The Boston Diaries

The ongoing saga of a programmer who doesn't live in Boston, nor does he even like Boston, but yet named his weblog/journal “The Boston Diaries.”

Go figure.

Saturday, January 14, 2006

The passing of stuff

I'm at the hospital, which unfortunately does not have Internet access (which sucks, and it's obvious that I'm posting this some days after I wrote this).

Good news for The Younger: he seems to have gotten over his stomach flu.

Bad news for The Younger: the magnets have been stuck somewhere in the large intestines for the past 48 hours. And he won't be released until the magnets are released.


Processing realtime data from LaBrea

Since I'm stuck at The Hospital, and The Hospital doesn't have wireless, I might as well work on the real-time LaBrea data processing program. Loaded up the laptop with program fragments and libraries I may need and brought along my copy of Advanced Programming in the Unix® Environment by W. Richard Stevens, and am coding up a storm.

And yes, I'm coding this up in C. Not like I'm going anywhere in the next couple of days.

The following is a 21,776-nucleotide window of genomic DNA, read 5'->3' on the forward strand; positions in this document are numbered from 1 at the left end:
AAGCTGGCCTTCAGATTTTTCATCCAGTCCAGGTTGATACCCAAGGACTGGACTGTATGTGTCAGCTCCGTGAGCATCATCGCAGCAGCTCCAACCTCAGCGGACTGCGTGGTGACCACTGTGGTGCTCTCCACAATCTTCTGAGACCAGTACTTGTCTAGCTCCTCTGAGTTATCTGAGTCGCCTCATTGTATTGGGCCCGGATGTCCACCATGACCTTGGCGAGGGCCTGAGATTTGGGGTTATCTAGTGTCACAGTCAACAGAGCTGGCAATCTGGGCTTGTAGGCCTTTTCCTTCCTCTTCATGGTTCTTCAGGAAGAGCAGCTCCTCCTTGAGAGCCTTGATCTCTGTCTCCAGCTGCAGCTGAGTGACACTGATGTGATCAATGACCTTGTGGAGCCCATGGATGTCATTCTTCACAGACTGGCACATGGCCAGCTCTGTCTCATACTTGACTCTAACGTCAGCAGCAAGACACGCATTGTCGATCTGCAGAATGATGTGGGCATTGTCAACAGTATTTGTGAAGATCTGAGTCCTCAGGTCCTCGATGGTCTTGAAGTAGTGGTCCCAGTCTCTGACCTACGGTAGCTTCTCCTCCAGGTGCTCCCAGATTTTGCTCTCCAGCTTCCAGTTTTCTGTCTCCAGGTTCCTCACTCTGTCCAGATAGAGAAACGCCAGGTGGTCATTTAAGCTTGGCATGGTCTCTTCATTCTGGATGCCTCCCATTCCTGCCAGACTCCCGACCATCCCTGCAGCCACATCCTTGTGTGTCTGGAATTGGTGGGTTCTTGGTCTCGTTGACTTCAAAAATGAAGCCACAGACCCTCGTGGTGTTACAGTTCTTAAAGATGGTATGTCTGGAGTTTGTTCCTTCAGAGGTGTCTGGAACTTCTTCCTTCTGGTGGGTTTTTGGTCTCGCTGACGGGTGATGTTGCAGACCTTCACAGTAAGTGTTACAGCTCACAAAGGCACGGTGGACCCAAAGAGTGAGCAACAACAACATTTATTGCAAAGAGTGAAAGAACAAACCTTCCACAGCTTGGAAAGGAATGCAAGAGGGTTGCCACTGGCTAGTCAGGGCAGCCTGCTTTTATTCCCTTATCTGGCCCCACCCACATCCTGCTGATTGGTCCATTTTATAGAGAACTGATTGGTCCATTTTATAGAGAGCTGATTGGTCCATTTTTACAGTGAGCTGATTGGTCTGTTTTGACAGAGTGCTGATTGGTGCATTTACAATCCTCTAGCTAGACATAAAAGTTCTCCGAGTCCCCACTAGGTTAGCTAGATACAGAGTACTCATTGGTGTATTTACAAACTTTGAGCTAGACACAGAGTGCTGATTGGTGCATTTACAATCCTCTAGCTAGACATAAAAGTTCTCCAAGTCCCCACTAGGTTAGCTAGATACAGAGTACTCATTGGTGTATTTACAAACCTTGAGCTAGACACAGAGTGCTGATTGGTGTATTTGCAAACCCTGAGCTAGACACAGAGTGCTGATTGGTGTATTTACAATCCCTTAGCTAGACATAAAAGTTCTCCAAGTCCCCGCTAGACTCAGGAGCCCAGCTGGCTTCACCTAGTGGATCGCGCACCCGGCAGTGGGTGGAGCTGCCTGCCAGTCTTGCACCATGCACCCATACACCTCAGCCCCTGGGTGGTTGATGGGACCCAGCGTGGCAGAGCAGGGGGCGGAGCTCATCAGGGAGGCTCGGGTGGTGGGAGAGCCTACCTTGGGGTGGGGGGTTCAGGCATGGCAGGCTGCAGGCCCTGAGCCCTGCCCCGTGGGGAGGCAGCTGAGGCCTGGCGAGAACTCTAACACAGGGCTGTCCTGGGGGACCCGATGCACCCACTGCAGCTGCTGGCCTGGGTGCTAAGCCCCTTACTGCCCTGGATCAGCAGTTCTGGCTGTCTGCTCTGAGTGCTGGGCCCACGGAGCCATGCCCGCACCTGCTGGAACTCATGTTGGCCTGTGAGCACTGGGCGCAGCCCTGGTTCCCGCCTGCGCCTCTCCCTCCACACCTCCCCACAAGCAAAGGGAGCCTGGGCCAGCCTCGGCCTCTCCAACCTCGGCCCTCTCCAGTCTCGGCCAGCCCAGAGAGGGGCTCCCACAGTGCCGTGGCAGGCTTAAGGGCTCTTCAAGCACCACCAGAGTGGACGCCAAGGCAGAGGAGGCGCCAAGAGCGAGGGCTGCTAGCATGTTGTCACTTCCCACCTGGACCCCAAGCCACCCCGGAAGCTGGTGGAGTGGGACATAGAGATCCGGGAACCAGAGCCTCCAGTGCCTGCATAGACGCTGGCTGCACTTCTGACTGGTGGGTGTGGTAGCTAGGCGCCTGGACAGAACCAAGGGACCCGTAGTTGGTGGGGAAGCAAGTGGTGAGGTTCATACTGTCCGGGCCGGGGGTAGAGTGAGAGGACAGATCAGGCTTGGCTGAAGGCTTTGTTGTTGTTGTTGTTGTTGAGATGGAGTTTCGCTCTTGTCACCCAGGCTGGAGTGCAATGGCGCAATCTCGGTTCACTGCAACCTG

LaBrea spits out lines like:

1136832897 Initial Connect - tarpitting: 3334 -> XXX.XXX.XXX.XXX *
1136832897 Initial Connect - tarpitting: 3339 -> XXX.XXX.XXX.XXX 139
1136832897 Persist Trapping: 3334 -> XXX.XXX.XXX.XXX 445 *
1136832898 Persist Activity: 45285 -> XXX.XXX.XXX.XXX 135
1136832898 Persist Activity: 34589 -> XXX.XXX.XXX.XXX 135 *
1136832898 Persist Activity: 3862 -> XXX.XXX.XXX.XXX 135
1136832898 Persist Activity: 4459 -> XXX.XXX.XXX.XXX 139 *

There's some other stuff that's logged, but I'm primarily looking for lines like the above. Which means the information I can store will look something like:

struct tprecord
  IP     src;
  Port   sport;
  IP     dest;
  Port   dport;
  time_t start; /* first time we see src:sport-dest:dport */
  time_t last;  /* time of last activity of src:sport-dest:dport */
  size_t packets;